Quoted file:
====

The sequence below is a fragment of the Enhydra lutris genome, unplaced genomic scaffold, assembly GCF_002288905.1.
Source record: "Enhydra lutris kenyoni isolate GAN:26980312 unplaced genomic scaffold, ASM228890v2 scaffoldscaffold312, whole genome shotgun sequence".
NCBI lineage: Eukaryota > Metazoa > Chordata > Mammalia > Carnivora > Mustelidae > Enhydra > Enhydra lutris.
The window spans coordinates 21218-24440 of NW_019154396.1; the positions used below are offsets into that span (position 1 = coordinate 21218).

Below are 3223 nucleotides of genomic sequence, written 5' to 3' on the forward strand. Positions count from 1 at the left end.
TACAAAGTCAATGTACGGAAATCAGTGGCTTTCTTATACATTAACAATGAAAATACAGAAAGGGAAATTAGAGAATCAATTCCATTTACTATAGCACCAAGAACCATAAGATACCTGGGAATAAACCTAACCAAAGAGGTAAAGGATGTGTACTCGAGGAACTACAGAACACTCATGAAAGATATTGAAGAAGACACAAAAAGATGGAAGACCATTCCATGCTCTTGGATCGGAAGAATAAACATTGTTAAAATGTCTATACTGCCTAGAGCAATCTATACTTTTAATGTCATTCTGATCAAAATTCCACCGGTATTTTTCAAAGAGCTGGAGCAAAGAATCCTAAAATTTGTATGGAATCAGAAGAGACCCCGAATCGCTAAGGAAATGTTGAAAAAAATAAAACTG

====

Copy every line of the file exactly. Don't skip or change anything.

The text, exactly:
The sequence below is a fragment of the Enhydra lutris genome, unplaced genomic scaffold, assembly GCF_002288905.1.
Source record: "Enhydra lutris kenyoni isolate GAN:26980312 unplaced genomic scaffold, ASM228890v2 scaffoldscaffold312, whole genome shotgun sequence".
NCBI lineage: Eukaryota > Metazoa > Chordata > Mammalia > Carnivora > Mustelidae > Enhydra > Enhydra lutris.
The window spans coordinates 21218-24440 of NW_019154396.1; the positions used below are offsets into that span (position 1 = coordinate 21218).

Below are 3223 nucleotides of genomic sequence, written 5' to 3' on the forward strand. Positions count from 1 at the left end.
TACAAAGTCAATGTACGGAAATCAGTGGCTTTCTTATACATTAACAATGAAAATACAGAAAGGGAAATTAGAGAATCAATTCCATTTACTATAGCACCAAGAACCATAAGATACCTGGGAATAAACCTAACCAAAGAGGTAAAGGATGTGTACTCGAGGAACTACAGAACACTCATGAAAGATATTGAAGAAGACACAAAAAGATGGAAGACCATTCCATGCTCTTGGATCGGAAGAATAAACATTGTTAAAATGTCTATACTGCCTAGAGCAATCTATACTTTTAATGTCATTCTGATCAAAATTCCACCGGTATTTTTCAAAGAGCTGGAGCAAAGAATCCTAAAATTTGTATGGAATCAGAAGAGACCCCGAATCGCTAAGGAAATGTTGAAAAAAATAAAACTG